From Dada to Surrealism, throughout the visual and literary arts, everyone from Picasso to James Joyce were photographed by Man Ray. For more than fifty years, the artist captured the faces of his age to immortalise them in photographs which continue to be greatly revered today. Now the National Portrait Gallery are showcasing more than 150 spectacular photographs in a spectacular exhibition.
The show documents the artist’s photographs chronologically, following Man Ray’s journey from Paris to New York to Hollywood and back to Paris again and what a journey it must have been! Man Ray had associated with both the literary and artistic avante garde and the display follows like a who’s who of culture for the mid twentieth century. On display are Jean Cocteau, Juan Gris, Georges Braque, Matisse, Aldous Huxley, Marcel Duchamp, Andre Breton and Virginia Woolf to name but a few. Many of these images would have been taken for magazines and advertisements. The artist’s sitters are mostly looking directly to camera, fully aware the image is being taken, showing direct interaction with artist and viewer.
Also on display are many photographs of the women in Man Ray’s life. From the infamous Violin D’Ingres, a nude image of Kiki Montparnasse, back to camera with the marks of a violin on her back to the classical beauty of fellow american photographer Lee Miller. Also shown are Ady Fidelin and the artist’s eventual wife, Juliet Browner.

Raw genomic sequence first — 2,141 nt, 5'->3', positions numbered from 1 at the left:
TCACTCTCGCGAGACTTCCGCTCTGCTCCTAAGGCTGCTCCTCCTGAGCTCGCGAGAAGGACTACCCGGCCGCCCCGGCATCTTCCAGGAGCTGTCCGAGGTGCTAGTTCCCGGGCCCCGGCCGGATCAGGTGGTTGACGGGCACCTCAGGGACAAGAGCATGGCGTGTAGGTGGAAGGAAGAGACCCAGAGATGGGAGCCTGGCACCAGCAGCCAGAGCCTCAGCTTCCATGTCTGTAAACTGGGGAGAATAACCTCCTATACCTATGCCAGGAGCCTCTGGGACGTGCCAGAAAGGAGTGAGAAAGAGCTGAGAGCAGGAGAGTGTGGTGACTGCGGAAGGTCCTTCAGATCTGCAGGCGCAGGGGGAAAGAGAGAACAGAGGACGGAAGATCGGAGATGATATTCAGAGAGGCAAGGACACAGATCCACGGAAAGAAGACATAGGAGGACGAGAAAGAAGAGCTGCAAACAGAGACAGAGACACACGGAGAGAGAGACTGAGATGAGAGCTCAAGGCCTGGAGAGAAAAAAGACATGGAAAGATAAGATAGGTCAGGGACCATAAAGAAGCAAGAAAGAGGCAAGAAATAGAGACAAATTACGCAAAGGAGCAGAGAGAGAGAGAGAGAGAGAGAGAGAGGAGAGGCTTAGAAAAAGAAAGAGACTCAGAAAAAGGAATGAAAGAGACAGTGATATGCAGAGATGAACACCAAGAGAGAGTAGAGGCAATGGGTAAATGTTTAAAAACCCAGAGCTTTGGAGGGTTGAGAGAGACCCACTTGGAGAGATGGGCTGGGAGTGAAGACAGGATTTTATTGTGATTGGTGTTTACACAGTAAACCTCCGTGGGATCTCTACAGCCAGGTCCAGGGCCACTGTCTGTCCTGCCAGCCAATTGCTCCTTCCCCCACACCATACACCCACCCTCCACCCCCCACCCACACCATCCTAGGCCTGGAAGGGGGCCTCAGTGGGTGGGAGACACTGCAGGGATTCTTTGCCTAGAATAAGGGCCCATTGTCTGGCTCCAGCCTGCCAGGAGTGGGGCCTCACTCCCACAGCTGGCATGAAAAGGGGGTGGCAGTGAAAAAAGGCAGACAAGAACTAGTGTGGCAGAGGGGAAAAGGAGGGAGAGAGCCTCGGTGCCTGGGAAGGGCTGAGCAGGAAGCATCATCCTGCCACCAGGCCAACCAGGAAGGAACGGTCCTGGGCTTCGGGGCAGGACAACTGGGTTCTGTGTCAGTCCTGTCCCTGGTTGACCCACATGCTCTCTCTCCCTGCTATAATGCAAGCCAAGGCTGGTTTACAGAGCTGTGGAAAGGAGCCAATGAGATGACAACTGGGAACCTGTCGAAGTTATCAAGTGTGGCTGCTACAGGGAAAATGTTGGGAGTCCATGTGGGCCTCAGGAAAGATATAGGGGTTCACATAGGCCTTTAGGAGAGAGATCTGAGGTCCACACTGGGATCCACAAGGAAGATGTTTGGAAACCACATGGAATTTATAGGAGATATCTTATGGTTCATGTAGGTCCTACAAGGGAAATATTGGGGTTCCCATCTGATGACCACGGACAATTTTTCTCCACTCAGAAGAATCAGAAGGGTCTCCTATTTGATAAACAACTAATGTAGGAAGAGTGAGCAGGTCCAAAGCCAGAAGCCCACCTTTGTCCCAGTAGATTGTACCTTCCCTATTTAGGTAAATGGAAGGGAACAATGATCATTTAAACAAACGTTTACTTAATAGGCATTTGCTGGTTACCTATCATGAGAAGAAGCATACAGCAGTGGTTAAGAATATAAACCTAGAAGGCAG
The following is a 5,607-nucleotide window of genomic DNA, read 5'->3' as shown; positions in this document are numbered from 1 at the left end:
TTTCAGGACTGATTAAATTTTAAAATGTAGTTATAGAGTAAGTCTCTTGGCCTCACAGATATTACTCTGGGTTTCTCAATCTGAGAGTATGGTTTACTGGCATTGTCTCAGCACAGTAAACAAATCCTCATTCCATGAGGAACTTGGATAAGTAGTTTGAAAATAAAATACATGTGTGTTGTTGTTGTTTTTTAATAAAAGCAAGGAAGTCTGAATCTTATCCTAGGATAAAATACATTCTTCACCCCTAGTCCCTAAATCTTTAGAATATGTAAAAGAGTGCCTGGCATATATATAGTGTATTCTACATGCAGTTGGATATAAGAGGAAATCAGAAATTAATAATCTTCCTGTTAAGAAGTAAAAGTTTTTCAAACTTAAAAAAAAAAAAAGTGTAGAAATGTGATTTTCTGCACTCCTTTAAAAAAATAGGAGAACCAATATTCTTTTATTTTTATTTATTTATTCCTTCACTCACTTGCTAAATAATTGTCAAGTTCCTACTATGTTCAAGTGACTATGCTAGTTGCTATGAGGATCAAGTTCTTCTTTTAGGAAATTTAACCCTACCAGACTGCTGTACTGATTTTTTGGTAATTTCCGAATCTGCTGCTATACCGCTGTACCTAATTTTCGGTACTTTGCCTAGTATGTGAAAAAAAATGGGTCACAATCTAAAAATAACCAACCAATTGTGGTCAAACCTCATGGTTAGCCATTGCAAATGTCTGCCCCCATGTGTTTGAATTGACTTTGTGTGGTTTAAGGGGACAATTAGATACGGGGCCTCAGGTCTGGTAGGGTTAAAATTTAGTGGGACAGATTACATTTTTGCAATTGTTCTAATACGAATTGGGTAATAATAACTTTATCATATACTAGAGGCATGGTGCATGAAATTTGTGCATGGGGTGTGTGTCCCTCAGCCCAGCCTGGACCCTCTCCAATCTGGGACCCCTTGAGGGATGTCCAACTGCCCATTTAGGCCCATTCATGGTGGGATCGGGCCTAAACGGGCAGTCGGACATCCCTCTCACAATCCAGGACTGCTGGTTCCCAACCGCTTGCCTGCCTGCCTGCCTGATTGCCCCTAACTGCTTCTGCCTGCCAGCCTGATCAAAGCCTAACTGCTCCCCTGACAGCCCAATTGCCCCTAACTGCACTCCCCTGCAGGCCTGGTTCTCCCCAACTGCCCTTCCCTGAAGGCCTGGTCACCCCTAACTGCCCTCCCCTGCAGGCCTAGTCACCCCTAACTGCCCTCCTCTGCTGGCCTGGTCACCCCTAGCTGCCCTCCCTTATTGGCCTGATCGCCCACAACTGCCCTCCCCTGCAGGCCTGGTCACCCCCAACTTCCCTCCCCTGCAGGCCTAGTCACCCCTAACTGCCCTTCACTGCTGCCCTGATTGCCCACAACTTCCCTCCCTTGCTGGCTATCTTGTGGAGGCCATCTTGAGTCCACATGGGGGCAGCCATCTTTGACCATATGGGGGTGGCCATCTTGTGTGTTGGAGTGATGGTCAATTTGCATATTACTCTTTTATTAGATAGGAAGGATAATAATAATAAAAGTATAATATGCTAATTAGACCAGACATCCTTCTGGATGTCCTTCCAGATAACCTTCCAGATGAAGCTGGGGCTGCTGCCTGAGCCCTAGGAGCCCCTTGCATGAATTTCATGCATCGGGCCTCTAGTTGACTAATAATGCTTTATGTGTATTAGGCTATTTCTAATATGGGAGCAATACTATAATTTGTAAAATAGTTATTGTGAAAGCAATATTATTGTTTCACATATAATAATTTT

The National Portrait Gallery succeeds in showing us how Man Ray went about cropping and editing his images. We see his markings on negatives where he has chosen to crop an image and also the development of rayographs, solarisation and trials at using colour. What is most surprising is how small some of the images are as many have been reproduced to be more than five times the size of what we are expecting.
Some of the most memorable photographs include an image of Barbette taken in 1926 which depicts a transvestite Parisian dancer glaring at the camera and then floating in the air dressed as a woman in the distance. Also of note is the 1968 portrait of Catherine Deneuve where the actress is pictured wearing some of the artists own objects: large gold spirals in her ears. However my favourite images are a sears picturing the Maharaja and Maharanee of Indore in London. Here the couple are pictures intimately, as man and wife, stripped of their regalia in plain clothes and a bare bedroom.
Not only does the National Portrait Gallery treat us to over 100 stunning images from a truly great photographer but we also learn and see close hand the evolution and development of photographic art. A must see for the visually obsessed, if only for the artists portraits!
Man Ray Portraits are on display at National Portrait Gallery until 27 may